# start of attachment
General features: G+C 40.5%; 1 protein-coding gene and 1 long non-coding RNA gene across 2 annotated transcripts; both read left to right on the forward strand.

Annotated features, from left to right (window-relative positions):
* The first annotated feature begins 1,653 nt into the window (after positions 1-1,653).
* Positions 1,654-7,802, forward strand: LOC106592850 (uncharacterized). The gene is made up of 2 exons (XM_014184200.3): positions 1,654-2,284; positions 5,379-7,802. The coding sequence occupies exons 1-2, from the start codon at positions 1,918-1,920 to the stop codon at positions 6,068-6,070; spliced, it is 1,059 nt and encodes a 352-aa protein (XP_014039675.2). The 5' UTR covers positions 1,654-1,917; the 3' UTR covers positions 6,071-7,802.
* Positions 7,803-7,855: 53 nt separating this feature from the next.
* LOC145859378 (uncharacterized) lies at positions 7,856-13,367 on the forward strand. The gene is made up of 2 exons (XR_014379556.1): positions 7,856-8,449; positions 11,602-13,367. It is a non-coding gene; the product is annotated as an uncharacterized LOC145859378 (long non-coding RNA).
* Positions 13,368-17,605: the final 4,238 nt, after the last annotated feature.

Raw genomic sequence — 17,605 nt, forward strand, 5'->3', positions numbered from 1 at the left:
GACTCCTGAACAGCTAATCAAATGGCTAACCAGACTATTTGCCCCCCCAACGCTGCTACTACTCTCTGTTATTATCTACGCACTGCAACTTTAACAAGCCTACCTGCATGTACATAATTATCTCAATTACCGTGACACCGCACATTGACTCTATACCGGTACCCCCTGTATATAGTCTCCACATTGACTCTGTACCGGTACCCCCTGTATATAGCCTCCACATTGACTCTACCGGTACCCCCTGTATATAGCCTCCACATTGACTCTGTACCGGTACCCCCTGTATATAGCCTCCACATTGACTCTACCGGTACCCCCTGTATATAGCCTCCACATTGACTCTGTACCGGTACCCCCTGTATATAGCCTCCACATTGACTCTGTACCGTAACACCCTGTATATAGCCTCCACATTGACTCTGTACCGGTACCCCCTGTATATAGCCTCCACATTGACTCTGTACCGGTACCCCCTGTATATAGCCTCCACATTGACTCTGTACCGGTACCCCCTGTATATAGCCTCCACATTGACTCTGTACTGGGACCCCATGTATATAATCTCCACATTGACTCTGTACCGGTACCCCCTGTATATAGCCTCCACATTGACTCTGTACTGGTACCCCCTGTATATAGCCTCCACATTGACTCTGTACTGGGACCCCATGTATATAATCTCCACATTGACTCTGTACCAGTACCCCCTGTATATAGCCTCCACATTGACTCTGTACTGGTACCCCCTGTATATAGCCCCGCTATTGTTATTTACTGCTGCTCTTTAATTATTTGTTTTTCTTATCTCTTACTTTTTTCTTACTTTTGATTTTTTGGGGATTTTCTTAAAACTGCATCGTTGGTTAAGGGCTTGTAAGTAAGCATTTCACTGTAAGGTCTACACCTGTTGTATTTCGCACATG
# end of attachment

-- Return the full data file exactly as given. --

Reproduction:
General features: G+C 40.5%; 1 protein-coding gene and 1 long non-coding RNA gene across 2 annotated transcripts; both read left to right on the forward strand.

Annotated features, from left to right (window-relative positions):
* The first annotated feature begins 1,653 nt into the window (after positions 1-1,653).
* Positions 1,654-7,802, forward strand: LOC106592850 (uncharacterized). The gene is made up of 2 exons (XM_014184200.3): positions 1,654-2,284; positions 5,379-7,802. The coding sequence occupies exons 1-2, from the start codon at positions 1,918-1,920 to the stop codon at positions 6,068-6,070; spliced, it is 1,059 nt and encodes a 352-aa protein (XP_014039675.2). The 5' UTR covers positions 1,654-1,917; the 3' UTR covers positions 6,071-7,802.
* Positions 7,803-7,855: 53 nt separating this feature from the next.
* LOC145859378 (uncharacterized) lies at positions 7,856-13,367 on the forward strand. The gene is made up of 2 exons (XR_014379556.1): positions 7,856-8,449; positions 11,602-13,367. It is a non-coding gene; the product is annotated as an uncharacterized LOC145859378 (long non-coding RNA).
* Positions 13,368-17,605: the final 4,238 nt, after the last annotated feature.

Raw genomic sequence — 17,605 nt, forward strand, 5'->3', positions numbered from 1 at the left:
GACTCCTGAACAGCTAATCAAATGGCTAACCAGACTATTTGCCCCCCCAACGCTGCTACTACTCTCTGTTATTATCTACGCACTGCAACTTTAACAAGCCTACCTGCATGTACATAATTATCTCAATTACCGTGACACCGCACATTGACTCTATACCGGTACCCCCTGTATATAGTCTCCACATTGACTCTGTACCGGTACCCCCTGTATATAGCCTCCACATTGACTCTACCGGTACCCCCTGTATATAGCCTCCACATTGACTCTGTACCGGTACCCCCTGTATATAGCCTCCACATTGACTCTACCGGTACCCCCTGTATATAGCCTCCACATTGACTCTGTACCGGTACCCCCTGTATATAGCCTCCACATTGACTCTGTACCGTAACACCCTGTATATAGCCTCCACATTGACTCTGTACCGGTACCCCCTGTATATAGCCTCCACATTGACTCTGTACCGGTACCCCCTGTATATAGCCTCCACATTGACTCTGTACCGGTACCCCCTGTATATAGCCTCCACATTGACTCTGTACTGGGACCCCATGTATATAATCTCCACATTGACTCTGTACCGGTACCCCCTGTATATAGCCTCCACATTGACTCTGTACTGGTACCCCCTGTATATAGCCTCCACATTGACTCTGTACTGGGACCCCATGTATATAATCTCCACATTGACTCTGTACCAGTACCCCCTGTATATAGCCTCCACATTGACTCTGTACTGGTACCCCCTGTATATAGCCCCGCTATTGTTATTTACTGCTGCTCTTTAATTATTTGTTTTTCTTATCTCTTACTTTTTTCTTACTTTTGATTTTTTGGGGATTTTCTTAAAACTGCATCGTTGGTTAAGGGCTTGTAAGTAAGCATTTCACTGTAAGGTCTACACCTGTTGTATTTCGCACATG